UK Prime Minister David Cameron has pledged million-pound funding to tackle the “national crisis” of dementia. Under the new government plans, the research budget for the disease will double to £66 million by 2015. Cameron also announced a series of measures to improve care and diagnosis of sufferers.
According to the BBC, dementia is estimated to affect 800,000 people, at a cost to society of £23 billion. And that number is set to rise to one million sufferers over the next decade.
The PM’s announcement comes as a new Care Quality Commission report claimed some residential dementia patients are locked in their rooms by nurses. “Other methods used by nursing staff include physical restraint, sedation, preventing patients from seeing family and friends and placing them under high levels of supervision,” wrote Stephen Adams in The Telegraph.
But not everyone appeared convinced by Cameron’s plans. Former Strictly Come Dancing judge Arlene Phillips, supporter of The Alzheimer’s Society, confronted the PM over patient care after the policy announcement. Phillips slammed the lack of compassion shown by nurses towards dementia sufferers, reported The Daily Mail, and demanded: “How will you train nurses to care?”
Good start but still not enough. An Independent editorial welcomed plans to double research funding into dementia but pointed out that this remains a sorely underfunded field: “Spending will rise to just £66m by 2015, in comparison with the £590m invested in cancer research and the £169m in heart disease. The editorial argued that as treatments will take a long time to develop, the government must also turn its attention to the care of current sufferers.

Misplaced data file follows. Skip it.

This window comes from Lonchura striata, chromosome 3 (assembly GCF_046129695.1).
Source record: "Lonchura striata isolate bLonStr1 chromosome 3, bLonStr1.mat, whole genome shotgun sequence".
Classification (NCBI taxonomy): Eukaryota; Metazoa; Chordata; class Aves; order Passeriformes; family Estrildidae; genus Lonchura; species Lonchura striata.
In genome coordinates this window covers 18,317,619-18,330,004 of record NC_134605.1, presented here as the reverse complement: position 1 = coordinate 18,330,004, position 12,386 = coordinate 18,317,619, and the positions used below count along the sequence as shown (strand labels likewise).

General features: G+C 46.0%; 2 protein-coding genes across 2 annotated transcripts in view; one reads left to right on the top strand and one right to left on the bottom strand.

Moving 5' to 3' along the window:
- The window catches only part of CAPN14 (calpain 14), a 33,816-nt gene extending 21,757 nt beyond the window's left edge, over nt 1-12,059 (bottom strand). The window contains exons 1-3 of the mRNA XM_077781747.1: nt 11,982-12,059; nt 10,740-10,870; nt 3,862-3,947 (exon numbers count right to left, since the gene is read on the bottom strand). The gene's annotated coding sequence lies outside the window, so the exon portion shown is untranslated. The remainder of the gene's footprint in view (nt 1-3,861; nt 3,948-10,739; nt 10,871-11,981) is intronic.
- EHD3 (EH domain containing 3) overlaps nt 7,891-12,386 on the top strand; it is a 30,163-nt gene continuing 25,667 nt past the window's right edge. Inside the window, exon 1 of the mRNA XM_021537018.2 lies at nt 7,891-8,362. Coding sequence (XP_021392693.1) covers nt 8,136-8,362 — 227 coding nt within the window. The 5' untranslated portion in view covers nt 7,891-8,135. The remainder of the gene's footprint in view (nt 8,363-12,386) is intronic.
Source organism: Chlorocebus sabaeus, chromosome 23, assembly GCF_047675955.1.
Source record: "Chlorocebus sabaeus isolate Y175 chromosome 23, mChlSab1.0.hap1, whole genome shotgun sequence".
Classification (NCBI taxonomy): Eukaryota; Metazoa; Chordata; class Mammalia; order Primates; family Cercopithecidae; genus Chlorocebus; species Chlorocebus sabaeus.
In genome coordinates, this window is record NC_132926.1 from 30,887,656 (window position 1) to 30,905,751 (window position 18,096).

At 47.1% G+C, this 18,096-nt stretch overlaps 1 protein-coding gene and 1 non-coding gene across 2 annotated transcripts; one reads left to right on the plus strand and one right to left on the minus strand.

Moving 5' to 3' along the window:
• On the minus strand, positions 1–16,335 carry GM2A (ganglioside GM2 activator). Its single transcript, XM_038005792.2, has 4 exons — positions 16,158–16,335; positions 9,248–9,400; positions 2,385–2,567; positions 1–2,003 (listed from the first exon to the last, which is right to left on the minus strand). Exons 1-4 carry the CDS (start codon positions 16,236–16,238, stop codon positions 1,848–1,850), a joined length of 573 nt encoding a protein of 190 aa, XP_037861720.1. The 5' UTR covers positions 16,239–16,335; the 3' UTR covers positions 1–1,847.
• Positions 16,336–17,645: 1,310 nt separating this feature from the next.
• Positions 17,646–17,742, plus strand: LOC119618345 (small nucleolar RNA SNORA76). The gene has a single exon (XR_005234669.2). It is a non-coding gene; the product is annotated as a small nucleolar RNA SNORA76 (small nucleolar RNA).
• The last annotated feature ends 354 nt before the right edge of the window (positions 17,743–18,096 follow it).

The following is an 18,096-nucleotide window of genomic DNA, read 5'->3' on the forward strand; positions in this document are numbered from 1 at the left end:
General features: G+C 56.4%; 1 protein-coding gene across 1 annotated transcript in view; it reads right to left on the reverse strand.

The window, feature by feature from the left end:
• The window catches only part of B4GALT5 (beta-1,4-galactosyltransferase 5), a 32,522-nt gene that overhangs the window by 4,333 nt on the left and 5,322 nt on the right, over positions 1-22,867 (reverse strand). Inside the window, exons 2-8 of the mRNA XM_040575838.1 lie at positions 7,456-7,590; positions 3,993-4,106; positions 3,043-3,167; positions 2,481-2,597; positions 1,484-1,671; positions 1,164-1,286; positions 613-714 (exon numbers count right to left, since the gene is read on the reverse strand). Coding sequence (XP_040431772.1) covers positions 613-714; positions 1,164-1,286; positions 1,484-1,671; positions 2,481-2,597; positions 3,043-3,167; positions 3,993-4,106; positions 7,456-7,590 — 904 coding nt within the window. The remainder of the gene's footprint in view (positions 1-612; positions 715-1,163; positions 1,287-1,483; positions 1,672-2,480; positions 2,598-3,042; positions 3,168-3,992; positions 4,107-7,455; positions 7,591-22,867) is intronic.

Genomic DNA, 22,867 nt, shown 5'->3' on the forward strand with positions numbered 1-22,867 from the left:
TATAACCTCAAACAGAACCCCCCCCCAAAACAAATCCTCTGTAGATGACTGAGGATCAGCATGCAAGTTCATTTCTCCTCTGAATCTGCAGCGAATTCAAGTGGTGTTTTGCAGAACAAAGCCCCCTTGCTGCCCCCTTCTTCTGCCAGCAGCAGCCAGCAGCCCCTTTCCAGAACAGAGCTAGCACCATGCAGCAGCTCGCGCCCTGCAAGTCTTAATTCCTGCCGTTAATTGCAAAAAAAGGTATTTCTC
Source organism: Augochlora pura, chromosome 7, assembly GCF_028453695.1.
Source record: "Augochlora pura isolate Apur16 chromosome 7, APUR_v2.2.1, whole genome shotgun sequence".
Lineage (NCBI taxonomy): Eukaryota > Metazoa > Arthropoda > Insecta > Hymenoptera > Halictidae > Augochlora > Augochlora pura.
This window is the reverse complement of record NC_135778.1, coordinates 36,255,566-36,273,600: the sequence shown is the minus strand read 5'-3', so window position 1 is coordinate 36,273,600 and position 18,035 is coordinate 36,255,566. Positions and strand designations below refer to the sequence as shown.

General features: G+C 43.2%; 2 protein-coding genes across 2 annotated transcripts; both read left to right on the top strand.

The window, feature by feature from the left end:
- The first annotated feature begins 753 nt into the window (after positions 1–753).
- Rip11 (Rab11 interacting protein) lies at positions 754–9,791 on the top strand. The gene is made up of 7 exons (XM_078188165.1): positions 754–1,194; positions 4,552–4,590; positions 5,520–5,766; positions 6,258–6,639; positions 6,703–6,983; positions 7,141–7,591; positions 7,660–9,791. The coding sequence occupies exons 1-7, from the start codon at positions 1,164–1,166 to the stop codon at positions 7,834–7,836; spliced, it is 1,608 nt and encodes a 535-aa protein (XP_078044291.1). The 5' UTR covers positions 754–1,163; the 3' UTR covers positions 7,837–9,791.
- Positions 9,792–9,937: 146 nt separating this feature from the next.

The Alzheimer’s Society said lifestyle factors may contribute to certain types of dementia, reported Channel 4 News: “The society says conditions such as high blood pressure, diabetes and obesity may increase the chances of developing dementia.”
Better diagnosis. “The focus of [dementia] research is on how to modify and hopefully slow down the rate of disease progression, not cure it,” wrote Julia Manning for The Daily Mail. “It is still a terminal illness with the average life expectancy after diagnosis being eight years.” According to Manning, this bleak scenario is why many sufferers avoid the doctor in the early stage, and why some healthcare professionals take a resigned attitude to diagnosing the disease: “What’s the point of diagnosing something you can’t prevent?” Manning hoped the new plans will encourage a change in attitude.
Range of initiatives. Writing in The Guardian, National Clinical Director for Dementia Alistair Burns wrote that there is “widespread fear, stigma and misunderstanding” over the disease among both public and professionals. Therefore, said Burns, the plans will include measures to educate NHS workers, as well as improving care in hospitals and residential care homes. “People with dementia and their carers will receive the best treatment and care that they deserve and which we as a society have the duty to provide,” Burns promised.
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